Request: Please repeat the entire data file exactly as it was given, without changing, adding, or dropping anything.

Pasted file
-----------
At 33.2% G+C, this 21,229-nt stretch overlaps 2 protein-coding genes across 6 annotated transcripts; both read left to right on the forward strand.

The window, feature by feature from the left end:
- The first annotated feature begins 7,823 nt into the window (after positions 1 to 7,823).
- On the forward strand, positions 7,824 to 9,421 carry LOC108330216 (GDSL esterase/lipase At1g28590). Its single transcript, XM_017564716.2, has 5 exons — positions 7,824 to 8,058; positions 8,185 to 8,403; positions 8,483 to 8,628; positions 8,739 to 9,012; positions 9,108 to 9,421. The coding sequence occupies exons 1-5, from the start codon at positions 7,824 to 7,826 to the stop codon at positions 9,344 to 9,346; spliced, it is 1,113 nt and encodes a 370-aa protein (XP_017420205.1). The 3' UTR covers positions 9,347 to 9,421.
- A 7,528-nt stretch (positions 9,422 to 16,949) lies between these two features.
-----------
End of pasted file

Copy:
At 33.2% G+C, this 21,229-nt stretch overlaps 2 protein-coding genes across 6 annotated transcripts; both read left to right on the forward strand.

The window, feature by feature from the left end:
- The first annotated feature begins 7,823 nt into the window (after positions 1 to 7,823).
- On the forward strand, positions 7,824 to 9,421 carry LOC108330216 (GDSL esterase/lipase At1g28590). Its single transcript, XM_017564716.2, has 5 exons — positions 7,824 to 8,058; positions 8,185 to 8,403; positions 8,483 to 8,628; positions 8,739 to 9,012; positions 9,108 to 9,421. The coding sequence occupies exons 1-5, from the start codon at positions 7,824 to 7,826 to the stop codon at positions 9,344 to 9,346; spliced, it is 1,113 nt and encodes a 370-aa protein (XP_017420205.1). The 3' UTR covers positions 9,347 to 9,421.
- A 7,528-nt stretch (positions 9,422 to 16,949) lies between these two features.